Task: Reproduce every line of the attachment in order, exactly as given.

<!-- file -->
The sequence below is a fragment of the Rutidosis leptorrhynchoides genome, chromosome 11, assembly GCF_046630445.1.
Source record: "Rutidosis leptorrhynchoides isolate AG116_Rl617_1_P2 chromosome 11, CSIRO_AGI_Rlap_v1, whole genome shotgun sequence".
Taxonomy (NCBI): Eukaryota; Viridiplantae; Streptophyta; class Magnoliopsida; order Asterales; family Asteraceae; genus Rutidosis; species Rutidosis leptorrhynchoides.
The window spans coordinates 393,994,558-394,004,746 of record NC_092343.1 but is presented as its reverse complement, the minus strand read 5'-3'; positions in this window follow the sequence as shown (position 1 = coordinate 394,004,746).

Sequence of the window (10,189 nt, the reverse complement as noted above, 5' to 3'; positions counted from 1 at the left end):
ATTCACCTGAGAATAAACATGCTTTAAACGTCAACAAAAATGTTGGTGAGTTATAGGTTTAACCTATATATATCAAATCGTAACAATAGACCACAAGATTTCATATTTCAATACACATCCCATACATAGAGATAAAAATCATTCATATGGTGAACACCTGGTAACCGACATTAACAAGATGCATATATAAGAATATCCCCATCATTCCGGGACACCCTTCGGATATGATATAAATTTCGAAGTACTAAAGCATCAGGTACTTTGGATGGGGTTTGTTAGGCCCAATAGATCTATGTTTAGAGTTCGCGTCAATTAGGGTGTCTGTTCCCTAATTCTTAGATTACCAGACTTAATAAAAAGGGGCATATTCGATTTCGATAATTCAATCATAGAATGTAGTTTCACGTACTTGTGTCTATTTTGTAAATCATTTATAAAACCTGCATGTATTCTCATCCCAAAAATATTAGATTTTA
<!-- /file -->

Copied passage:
The sequence below is a fragment of the Rutidosis leptorrhynchoides genome, chromosome 11, assembly GCF_046630445.1.
Source record: "Rutidosis leptorrhynchoides isolate AG116_Rl617_1_P2 chromosome 11, CSIRO_AGI_Rlap_v1, whole genome shotgun sequence".
Taxonomy (NCBI): Eukaryota; Viridiplantae; Streptophyta; class Magnoliopsida; order Asterales; family Asteraceae; genus Rutidosis; species Rutidosis leptorrhynchoides.
The window spans coordinates 393,994,558-394,004,746 of record NC_092343.1 but is presented as its reverse complement, the minus strand read 5'-3'; positions in this window follow the sequence as shown (position 1 = coordinate 394,004,746).

Sequence of the window (10,189 nt, the reverse complement as noted above, 5' to 3'; positions counted from 1 at the left end):
ATTCACCTGAGAATAAACATGCTTTAAACGTCAACAAAAATGTTGGTGAGTTATAGGTTTAACCTATATATATCAAATCGTAACAATAGACCACAAGATTTCATATTTCAATACACATCCCATACATAGAGATAAAAATCATTCATATGGTGAACACCTGGTAACCGACATTAACAAGATGCATATATAAGAATATCCCCATCATTCCGGGACACCCTTCGGATATGATATAAATTTCGAAGTACTAAAGCATCAGGTACTTTGGATGGGGTTTGTTAGGCCCAATAGATCTATGTTTAGAGTTCGCGTCAATTAGGGTGTCTGTTCCCTAATTCTTAGATTACCAGACTTAATAAAAAGGGGCATATTCGATTTCGATAATTCAATCATAGAATGTAGTTTCACGTACTTGTGTCTATTTTGTAAATCATTTATAAAACCTGCATGTATTCTCATCCCAAAAATATTAGATTTTA